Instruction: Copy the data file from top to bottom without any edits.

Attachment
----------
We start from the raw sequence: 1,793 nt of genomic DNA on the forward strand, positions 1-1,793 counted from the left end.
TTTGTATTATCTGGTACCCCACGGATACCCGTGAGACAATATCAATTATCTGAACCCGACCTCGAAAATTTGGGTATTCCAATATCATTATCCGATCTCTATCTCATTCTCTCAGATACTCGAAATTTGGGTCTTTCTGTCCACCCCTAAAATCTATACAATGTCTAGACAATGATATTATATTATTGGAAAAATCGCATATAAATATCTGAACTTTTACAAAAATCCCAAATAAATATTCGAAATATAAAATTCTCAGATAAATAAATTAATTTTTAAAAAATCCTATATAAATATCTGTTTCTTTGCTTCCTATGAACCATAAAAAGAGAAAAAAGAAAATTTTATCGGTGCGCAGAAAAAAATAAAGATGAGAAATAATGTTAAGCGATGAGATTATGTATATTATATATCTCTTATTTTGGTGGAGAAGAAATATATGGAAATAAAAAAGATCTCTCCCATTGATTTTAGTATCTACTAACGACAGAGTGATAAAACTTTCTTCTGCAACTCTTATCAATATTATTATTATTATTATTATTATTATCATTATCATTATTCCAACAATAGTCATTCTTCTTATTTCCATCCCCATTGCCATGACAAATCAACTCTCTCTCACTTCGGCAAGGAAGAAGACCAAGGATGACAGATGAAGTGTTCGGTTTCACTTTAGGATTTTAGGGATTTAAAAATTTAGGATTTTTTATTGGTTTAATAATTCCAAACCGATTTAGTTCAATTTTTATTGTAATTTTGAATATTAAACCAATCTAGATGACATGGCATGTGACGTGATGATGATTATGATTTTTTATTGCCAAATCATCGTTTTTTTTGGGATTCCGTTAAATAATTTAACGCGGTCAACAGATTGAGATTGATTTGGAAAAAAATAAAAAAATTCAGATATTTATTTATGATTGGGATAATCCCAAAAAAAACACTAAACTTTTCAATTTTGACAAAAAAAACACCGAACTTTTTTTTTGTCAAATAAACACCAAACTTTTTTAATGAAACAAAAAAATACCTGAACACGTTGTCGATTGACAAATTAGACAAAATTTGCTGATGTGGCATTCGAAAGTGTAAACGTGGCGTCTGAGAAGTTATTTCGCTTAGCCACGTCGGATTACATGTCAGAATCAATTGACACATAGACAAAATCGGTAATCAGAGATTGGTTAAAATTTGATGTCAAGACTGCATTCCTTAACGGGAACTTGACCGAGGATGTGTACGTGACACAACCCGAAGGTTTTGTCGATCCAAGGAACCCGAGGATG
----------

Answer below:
We start from the raw sequence: 1,793 nt of genomic DNA on the forward strand, positions 1-1,793 counted from the left end.
TTTGTATTATCTGGTACCCCACGGATACCCGTGAGACAATATCAATTATCTGAACCCGACCTCGAAAATTTGGGTATTCCAATATCATTATCCGATCTCTATCTCATTCTCTCAGATACTCGAAATTTGGGTCTTTCTGTCCACCCCTAAAATCTATACAATGTCTAGACAATGATATTATATTATTGGAAAAATCGCATATAAATATCTGAACTTTTACAAAAATCCCAAATAAATATTCGAAATATAAAATTCTCAGATAAATAAATTAATTTTTAAAAAATCCTATATAAATATCTGTTTCTTTGCTTCCTATGAACCATAAAAAGAGAAAAAAGAAAATTTTATCGGTGCGCAGAAAAAAATAAAGATGAGAAATAATGTTAAGCGATGAGATTATGTATATTATATATCTCTTATTTTGGTGGAGAAGAAATATATGGAAATAAAAAAGATCTCTCCCATTGATTTTAGTATCTACTAACGACAGAGTGATAAAACTTTCTTCTGCAACTCTTATCAATATTATTATTATTATTATTATTATTATCATTATCATTATTCCAACAATAGTCATTCTTCTTATTTCCATCCCCATTGCCATGACAAATCAACTCTCTCTCACTTCGGCAAGGAAGAAGACCAAGGATGACAGATGAAGTGTTCGGTTTCACTTTAGGATTTTAGGGATTTAAAAATTTAGGATTTTTTATTGGTTTAATAATTCCAAACCGATTTAGTTCAATTTTTATTGTAATTTTGAATATTAAACCAATCTAGATGACATGGCATGTGACGTGATGATGATTATGATTTTTTATTGCCAAATCATCGTTTTTTTTGGGATTCCGTTAAATAATTTAACGCGGTCAACAGATTGAGATTGATTTGGAAAAAAATAAAAAAATTCAGATATTTATTTATGATTGGGATAATCCCAAAAAAAACACTAAACTTTTCAATTTTGACAAAAAAAACACCGAACTTTTTTTTTGTCAAATAAACACCAAACTTTTTTAATGAAACAAAAAAATACCTGAACACGTTGTCGATTGACAAATTAGACAAAATTTGCTGATGTGGCATTCGAAAGTGTAAACGTGGCGTCTGAGAAGTTATTTCGCTTAGCCACGTCGGATTACATGTCAGAATCAATTGACACATAGACAAAATCGGTAATCAGAGATTGGTTAAAATTTGATGTCAAGACTGCATTCCTTAACGGGAACTTGACCGAGGATGTGTACGTGACACAACCCGAAGGTTTTGTCGATCCAAGGAACCCGAGGATG